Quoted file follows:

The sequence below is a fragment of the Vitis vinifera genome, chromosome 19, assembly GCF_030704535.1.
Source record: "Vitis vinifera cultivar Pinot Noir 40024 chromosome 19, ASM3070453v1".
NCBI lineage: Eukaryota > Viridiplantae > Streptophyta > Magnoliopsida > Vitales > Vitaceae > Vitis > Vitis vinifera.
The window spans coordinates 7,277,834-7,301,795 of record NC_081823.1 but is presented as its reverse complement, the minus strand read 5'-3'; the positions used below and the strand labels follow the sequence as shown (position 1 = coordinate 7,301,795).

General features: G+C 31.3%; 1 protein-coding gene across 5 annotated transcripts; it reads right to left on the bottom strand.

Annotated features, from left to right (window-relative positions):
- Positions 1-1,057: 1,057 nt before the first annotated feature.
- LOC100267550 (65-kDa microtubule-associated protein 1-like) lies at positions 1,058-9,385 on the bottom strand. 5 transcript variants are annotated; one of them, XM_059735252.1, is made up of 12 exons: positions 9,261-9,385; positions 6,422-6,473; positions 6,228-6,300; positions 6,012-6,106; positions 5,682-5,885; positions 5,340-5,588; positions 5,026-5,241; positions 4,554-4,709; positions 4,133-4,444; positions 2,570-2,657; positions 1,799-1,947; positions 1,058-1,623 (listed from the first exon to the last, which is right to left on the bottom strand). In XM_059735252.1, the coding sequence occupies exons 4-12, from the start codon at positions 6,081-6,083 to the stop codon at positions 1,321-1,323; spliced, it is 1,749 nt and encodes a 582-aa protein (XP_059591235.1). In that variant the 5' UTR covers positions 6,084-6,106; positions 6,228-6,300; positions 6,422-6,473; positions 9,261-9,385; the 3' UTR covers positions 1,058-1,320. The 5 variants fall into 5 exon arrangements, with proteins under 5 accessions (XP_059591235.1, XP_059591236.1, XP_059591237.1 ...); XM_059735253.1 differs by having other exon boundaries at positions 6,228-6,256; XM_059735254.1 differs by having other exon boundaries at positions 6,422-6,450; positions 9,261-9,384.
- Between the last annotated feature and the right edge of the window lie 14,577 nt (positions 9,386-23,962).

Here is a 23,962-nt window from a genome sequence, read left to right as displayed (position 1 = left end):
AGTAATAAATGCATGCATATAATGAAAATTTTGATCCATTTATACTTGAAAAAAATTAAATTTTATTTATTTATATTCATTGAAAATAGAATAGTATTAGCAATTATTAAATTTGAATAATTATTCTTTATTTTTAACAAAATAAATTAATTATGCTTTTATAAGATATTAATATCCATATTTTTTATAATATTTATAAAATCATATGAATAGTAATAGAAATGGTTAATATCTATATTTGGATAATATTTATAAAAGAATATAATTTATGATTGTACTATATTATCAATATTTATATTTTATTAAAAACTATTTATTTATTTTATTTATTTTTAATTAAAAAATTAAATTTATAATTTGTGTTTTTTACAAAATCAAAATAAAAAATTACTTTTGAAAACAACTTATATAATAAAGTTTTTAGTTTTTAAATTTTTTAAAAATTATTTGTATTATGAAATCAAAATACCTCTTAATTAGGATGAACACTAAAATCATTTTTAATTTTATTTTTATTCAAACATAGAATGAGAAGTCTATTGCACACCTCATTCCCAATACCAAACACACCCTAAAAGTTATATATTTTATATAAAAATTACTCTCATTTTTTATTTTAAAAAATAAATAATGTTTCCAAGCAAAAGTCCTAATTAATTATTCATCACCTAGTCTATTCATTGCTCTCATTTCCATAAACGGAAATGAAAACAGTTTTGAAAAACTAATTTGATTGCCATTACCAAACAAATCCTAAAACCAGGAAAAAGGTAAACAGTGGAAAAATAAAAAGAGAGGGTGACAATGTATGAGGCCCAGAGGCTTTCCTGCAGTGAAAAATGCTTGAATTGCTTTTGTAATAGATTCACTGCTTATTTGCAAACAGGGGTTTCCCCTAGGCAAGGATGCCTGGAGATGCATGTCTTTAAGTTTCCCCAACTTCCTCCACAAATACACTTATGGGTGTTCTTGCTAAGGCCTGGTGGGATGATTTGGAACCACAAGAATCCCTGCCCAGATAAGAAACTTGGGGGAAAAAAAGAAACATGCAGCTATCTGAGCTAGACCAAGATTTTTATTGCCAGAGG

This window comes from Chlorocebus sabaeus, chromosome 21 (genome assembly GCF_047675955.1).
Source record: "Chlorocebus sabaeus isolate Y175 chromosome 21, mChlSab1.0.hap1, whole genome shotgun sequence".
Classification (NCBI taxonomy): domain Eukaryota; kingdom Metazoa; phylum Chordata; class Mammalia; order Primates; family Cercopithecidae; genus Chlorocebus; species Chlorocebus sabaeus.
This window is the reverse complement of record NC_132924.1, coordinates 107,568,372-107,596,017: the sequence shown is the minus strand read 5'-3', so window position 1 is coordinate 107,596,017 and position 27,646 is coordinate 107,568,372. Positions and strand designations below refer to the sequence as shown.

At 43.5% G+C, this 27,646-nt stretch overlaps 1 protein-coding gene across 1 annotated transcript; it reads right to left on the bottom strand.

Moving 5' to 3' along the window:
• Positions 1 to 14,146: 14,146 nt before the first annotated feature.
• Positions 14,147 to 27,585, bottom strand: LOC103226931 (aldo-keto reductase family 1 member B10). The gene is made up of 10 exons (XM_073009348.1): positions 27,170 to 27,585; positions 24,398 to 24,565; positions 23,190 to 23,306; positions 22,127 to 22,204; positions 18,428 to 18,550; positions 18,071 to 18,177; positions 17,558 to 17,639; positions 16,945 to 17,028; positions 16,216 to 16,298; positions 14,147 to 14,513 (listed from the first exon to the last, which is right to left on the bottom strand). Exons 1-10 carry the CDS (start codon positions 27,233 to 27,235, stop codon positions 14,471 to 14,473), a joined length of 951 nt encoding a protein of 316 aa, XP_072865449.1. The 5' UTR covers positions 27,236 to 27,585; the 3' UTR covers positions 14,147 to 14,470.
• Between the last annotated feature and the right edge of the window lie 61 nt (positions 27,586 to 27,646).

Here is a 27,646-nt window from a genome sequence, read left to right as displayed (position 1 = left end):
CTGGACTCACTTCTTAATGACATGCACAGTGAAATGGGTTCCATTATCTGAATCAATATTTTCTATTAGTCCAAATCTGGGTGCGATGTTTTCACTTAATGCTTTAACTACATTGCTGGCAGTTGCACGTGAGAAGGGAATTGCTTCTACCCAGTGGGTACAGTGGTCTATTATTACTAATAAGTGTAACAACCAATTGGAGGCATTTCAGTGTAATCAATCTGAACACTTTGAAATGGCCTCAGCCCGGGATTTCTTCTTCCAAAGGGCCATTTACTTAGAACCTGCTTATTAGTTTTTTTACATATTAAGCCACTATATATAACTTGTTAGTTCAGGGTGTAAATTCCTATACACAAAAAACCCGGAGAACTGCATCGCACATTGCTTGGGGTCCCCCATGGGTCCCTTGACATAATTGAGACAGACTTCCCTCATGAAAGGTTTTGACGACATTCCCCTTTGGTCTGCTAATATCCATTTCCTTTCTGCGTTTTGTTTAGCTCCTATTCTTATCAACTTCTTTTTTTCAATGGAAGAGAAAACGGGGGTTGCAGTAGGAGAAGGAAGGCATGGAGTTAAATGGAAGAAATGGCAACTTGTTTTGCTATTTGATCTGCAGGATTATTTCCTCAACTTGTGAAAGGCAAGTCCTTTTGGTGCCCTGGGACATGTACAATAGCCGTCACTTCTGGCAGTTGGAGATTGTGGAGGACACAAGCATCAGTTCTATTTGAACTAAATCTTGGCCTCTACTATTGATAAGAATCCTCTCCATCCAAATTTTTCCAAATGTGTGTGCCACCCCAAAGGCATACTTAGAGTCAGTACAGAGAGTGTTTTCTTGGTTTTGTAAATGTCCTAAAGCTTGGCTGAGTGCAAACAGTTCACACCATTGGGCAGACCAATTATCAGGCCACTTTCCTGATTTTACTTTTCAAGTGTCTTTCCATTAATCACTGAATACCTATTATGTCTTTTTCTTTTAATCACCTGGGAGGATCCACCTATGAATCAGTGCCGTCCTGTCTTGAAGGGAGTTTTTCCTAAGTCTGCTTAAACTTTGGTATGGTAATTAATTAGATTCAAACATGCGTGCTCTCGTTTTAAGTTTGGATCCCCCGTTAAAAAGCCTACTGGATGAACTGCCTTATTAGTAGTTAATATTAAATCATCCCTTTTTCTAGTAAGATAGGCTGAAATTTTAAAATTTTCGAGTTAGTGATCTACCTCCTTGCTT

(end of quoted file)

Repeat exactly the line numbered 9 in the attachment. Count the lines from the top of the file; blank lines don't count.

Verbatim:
- Between the last annotated feature and the right edge of the window lie 14,577 nt (positions 9,386-23,962).